Miin-giizis (Berry Moon) / Abitaa-niibini-giizis (Halfway Summer Moon) (July 19, 2022)
People, those who have a seat in the Midewiwin Lodge, sometimes tell me that I live in the wrong part of the world. That I do not live "the Anishinaabe life" and understand the "Anishinaabe Way" as long as I'm not residing on Turtle Island, picking the sacred medicines, going to the sacred places, smoking the pipe in the circle.
These people say that spirituality is the same as following certain written-in-stone protocols, and that having a relationship with the aadizookaanag or with those who have passed is exclusively place-related. They tell me that only being able to go to the ceremonies on a regular basis, and only addressing the manidoog (spirits) in certain places, qualifies me as Anishinaabe. They tell me I do not have a right to express myself the way I do because I do not follow "the rules" - which, apparently, disqualifies me as Anishinaabe.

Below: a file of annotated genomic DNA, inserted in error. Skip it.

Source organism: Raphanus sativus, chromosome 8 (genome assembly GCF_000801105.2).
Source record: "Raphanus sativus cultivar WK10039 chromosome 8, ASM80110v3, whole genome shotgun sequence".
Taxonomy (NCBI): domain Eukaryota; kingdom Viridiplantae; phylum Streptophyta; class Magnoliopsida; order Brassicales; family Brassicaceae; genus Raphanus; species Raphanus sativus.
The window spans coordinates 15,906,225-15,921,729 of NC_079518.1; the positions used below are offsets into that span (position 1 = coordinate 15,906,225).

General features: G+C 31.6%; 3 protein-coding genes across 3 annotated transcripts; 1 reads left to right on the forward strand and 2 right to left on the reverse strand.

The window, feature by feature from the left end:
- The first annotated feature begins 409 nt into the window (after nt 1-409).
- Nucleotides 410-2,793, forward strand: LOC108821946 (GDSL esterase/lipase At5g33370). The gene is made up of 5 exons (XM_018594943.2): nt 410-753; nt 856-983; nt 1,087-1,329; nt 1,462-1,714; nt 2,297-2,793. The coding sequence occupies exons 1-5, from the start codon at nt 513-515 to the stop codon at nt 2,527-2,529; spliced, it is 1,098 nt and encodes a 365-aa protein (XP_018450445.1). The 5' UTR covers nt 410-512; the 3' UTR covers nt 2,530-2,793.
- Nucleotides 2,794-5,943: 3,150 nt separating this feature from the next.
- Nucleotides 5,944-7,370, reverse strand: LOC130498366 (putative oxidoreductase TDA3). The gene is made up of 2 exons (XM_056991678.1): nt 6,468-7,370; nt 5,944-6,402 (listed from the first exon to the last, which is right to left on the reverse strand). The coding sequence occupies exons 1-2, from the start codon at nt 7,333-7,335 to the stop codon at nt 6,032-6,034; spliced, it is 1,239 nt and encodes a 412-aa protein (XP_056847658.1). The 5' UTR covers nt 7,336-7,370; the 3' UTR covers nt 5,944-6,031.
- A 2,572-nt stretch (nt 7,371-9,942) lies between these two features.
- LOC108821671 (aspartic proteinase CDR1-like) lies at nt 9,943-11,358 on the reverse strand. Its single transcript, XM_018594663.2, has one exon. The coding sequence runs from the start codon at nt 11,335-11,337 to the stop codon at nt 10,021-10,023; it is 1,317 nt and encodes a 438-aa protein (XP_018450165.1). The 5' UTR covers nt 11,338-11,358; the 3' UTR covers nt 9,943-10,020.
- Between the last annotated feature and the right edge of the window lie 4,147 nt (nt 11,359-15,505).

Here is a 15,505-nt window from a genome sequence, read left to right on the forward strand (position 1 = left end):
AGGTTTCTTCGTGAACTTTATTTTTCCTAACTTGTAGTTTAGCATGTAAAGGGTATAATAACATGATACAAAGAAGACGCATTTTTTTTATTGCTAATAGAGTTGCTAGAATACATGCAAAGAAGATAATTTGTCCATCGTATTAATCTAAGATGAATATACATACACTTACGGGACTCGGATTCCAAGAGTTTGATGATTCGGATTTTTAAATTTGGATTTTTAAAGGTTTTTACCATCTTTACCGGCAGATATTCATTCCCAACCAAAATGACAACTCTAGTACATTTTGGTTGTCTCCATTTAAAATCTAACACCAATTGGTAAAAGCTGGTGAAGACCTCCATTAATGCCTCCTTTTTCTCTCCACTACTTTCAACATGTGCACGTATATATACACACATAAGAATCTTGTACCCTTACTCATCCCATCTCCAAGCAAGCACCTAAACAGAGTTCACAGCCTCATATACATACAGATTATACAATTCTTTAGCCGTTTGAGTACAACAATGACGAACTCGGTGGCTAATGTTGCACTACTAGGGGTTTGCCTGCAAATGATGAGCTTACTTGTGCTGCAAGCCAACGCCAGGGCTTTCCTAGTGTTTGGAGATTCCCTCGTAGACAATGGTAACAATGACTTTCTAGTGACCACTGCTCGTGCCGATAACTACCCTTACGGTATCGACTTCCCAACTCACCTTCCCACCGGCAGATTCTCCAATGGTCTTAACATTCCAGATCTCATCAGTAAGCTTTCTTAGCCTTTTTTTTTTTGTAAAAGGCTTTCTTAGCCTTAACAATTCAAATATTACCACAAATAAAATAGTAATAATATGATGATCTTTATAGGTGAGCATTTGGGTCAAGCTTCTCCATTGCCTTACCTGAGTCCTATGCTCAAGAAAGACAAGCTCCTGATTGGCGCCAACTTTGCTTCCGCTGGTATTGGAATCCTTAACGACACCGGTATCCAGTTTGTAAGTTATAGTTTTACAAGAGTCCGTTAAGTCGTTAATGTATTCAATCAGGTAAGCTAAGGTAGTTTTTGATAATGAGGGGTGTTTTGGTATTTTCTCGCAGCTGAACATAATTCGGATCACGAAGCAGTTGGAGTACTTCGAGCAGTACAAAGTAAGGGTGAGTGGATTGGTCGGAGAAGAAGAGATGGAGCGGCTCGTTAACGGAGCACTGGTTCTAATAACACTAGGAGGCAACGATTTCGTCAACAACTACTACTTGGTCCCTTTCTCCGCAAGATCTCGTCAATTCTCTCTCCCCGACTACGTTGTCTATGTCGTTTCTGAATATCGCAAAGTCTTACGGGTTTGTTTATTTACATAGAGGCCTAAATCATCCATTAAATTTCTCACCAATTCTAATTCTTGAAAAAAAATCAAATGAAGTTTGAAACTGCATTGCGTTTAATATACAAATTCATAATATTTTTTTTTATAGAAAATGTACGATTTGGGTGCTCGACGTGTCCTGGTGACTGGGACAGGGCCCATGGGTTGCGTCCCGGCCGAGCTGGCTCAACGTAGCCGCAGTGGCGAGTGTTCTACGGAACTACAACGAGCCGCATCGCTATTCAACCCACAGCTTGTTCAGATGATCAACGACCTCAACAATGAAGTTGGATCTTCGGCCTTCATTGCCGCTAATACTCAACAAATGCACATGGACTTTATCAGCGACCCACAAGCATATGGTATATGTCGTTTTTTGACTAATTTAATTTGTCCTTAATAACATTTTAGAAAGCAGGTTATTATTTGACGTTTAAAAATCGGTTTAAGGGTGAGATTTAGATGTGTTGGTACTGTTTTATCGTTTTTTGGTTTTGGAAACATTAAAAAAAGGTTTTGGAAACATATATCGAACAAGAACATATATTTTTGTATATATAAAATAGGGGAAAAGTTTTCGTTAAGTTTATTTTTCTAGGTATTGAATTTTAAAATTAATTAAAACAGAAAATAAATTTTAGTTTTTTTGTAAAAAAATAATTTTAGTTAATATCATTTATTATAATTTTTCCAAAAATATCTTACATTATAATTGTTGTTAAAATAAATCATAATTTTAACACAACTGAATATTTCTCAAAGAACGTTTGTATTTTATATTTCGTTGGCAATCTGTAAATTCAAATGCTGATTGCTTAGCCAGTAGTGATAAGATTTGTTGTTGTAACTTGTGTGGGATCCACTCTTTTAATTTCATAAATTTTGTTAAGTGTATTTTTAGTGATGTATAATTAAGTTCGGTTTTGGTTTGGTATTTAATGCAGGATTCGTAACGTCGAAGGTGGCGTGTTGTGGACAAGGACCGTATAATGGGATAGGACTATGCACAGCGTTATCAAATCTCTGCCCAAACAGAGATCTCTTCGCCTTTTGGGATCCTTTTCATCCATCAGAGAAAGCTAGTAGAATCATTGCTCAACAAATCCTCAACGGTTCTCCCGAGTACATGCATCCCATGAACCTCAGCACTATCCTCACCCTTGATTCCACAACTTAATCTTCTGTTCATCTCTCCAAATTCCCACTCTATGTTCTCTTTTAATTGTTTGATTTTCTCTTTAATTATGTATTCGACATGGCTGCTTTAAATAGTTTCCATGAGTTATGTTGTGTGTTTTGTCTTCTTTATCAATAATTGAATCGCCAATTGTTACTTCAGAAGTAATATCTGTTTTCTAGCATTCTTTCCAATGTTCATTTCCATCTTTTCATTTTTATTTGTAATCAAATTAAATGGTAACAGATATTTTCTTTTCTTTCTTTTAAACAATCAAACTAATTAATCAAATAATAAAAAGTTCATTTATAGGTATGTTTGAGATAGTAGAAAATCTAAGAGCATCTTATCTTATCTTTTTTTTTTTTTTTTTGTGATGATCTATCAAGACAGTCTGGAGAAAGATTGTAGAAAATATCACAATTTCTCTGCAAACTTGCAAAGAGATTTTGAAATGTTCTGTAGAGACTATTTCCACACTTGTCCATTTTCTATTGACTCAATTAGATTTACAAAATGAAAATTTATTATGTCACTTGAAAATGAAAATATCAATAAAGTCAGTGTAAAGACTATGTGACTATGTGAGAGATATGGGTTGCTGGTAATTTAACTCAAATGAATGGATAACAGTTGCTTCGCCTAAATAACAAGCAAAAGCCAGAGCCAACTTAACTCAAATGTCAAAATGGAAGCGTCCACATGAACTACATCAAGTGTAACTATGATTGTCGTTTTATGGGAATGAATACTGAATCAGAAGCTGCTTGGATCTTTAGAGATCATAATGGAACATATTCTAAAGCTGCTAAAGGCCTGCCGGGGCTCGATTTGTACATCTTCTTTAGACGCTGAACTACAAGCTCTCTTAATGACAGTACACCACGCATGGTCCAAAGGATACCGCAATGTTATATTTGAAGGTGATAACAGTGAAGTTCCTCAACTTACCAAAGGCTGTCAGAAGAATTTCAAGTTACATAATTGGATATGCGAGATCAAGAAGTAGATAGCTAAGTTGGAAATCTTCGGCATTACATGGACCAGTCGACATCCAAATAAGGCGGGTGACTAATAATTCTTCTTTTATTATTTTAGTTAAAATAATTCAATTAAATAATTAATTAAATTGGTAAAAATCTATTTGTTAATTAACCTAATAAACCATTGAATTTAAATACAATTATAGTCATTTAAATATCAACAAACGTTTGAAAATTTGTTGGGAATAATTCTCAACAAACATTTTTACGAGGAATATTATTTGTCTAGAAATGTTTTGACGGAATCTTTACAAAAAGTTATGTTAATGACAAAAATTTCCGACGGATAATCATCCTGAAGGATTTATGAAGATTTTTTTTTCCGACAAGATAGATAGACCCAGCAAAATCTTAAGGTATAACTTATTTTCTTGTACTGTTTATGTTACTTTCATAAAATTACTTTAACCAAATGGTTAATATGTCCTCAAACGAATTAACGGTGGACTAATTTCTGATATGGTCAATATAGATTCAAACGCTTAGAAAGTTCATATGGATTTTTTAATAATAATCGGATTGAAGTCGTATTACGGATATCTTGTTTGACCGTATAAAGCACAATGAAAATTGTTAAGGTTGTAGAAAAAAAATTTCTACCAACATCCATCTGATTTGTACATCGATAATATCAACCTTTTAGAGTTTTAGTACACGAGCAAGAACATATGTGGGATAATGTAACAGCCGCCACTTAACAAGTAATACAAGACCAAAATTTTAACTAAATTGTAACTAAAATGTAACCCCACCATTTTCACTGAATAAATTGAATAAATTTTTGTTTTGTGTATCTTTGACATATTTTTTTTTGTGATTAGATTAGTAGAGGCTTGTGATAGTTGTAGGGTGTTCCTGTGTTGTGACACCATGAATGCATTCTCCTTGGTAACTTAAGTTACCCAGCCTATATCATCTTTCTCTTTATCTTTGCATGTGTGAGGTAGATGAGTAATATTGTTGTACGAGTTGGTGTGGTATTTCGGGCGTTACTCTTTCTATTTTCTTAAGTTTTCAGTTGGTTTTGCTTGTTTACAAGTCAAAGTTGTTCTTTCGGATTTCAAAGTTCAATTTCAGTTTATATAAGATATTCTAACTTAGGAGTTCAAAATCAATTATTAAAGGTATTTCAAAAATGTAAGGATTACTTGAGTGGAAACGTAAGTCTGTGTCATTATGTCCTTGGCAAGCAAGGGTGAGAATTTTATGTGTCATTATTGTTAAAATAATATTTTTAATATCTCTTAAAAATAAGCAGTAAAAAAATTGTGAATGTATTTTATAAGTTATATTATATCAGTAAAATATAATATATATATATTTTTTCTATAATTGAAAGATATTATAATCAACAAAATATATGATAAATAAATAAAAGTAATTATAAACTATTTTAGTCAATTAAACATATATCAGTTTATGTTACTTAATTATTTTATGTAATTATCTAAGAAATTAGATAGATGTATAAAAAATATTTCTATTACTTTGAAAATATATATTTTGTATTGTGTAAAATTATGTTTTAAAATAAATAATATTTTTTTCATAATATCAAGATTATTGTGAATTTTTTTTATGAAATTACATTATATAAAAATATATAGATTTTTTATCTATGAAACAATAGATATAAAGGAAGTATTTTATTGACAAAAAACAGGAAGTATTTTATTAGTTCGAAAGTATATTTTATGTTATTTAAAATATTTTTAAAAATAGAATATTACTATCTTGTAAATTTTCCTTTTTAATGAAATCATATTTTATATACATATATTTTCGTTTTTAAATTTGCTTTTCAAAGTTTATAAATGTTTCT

Which is the same as telling me I am no true human being.
I tell them this. It isn't per se about ceremony. It isn't per se about following "rules." It is about spirit. This, in itself, has nothing to do with where you are, in a physical sense. It is about where you spirit goes. No one has the entitlement to tell you where your spirit goes. Only you know, and the spirits out there, your ancestors, they know. It is between you and them.
No one has the right to tell me how to live my life. No one tells me the road I should follow. Spirits, my ancestors, tell me, through dreams and through my art, where to walk. That is my true ceremony.
Judgement, guilt, rules, are things outsiders forced upon us. But it has never been the Anishinaabe way. You see, to realize that is to realize how the ancestors walked, how they saw life. To not judge others, to not try to invade another person's spiritual domain, it is that what makes the Anishinaabe way so unique and beautiful. This is what I believe. Mi'iw.
Miigwech for listening to me today.
Illustration: "SPEAKING WITH THE ANCESTORS"
© 2022 Zhaawano Giizhik